Origin Story Part 2

A little while ago, I turned out the story of this blog’s origin, or at least its title’s genesis. As I think about it further, and my experience engaging with people in conversation and watching others do the same with different approaches, I think of how we do this on Social Media too.

Enjoy part 2 of the origin.

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As the weeks turned into years of doing this thing called, Ask The Blind Pastor, I made some observations.

  • Sometimes, the Christians are overly confrontational. I had some of my biggest arguments with Christians wanting to change me or get me to think more correctly. Also, a Christian activist came on campus to overtly share his message against sin. Sadly, most were turned off by his offensive presentation style and demeanor and missed the beauty of the gospel message he shared.
  • Most people were not interested in a conversation. I am not sure why, but much of my time there consisted of people walking around me, talking to others in the quad or simply hanging out. The issue of God did not seem like a relevant topic. No matter if I changed the topic to Life or anything else, the pastor word either intimidated or unimpressed the majority of students who saw the sign.
  • Many still stopped to see what was up. Nonetheless, the efforts of being present and available to talk at their level allowed for many, many conversations to happen. Most were of a single conversation, but others came again to continue the dialogue another week. I still fondly remember one cynic who would faithfully met me to debate. I believe we formed a friendship. I wish I could have stayed in better touch with him after I went to Thailand.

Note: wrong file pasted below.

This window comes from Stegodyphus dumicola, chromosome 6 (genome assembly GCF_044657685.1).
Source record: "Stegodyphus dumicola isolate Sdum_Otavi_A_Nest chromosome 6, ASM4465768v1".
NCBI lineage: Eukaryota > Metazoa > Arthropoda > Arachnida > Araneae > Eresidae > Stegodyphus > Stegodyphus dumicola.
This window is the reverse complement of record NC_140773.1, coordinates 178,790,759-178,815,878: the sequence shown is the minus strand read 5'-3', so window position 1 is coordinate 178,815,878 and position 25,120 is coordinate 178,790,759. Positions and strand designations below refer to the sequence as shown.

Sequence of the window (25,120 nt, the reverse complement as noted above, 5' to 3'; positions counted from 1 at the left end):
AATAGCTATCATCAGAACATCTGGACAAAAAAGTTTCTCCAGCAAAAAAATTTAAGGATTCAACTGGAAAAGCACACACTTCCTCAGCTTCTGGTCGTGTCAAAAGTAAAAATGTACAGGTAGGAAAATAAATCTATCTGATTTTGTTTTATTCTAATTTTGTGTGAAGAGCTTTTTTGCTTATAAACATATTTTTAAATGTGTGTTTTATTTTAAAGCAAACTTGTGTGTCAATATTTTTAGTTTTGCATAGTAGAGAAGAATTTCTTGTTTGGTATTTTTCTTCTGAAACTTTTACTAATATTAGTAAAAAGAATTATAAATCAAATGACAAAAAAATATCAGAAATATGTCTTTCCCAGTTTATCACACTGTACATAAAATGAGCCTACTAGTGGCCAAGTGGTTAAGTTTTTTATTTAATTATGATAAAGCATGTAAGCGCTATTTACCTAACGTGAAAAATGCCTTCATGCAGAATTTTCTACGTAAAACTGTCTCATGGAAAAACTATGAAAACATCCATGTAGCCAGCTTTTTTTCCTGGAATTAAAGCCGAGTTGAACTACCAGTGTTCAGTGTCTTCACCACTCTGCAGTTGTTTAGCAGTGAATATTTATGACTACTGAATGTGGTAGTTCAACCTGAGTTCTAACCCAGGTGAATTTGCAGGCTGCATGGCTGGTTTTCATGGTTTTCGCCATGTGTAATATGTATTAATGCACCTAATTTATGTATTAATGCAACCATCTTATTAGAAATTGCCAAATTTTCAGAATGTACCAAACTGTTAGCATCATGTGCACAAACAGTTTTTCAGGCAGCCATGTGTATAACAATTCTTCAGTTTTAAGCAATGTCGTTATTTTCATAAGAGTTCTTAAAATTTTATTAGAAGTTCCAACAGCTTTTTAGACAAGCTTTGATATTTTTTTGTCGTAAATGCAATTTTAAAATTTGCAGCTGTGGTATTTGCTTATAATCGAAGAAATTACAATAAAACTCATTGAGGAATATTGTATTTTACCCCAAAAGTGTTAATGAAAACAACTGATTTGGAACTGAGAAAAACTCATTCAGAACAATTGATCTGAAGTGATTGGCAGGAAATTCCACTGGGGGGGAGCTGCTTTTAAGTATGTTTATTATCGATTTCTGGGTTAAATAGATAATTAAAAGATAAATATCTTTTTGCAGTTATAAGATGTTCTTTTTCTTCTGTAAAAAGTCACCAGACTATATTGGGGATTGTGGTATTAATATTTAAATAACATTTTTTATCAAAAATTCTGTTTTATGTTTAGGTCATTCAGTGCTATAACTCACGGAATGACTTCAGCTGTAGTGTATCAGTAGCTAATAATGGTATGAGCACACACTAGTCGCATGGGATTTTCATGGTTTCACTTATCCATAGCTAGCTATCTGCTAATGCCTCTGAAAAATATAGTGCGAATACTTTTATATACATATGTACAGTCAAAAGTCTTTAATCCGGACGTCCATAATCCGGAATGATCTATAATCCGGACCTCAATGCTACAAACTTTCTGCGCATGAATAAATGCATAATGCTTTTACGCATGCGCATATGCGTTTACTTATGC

• Consistency mattered. One important part of something like this is being consistent. I have no empirical data to back this up, but can say with certainty it mattered that I was there on a regular basis. An expectation began among the students that I would be there. Thus, when they needed someone to talk to, or they had an issue from a class pop up, they knew they could come find me.
  • Curiosity brought people in. Often, those that were most interested were not the skeptics bringing the debate, but those listening in. I remember one girl who came to Jesus through this ministry was going through a big issue personally. She sat listening as I talked about God’s love in such a compelling way to a skeptic that when I was through with him, she wanted to know more. It is cool how we are still Facebook friends to this day and how she is loving Jesus more and more.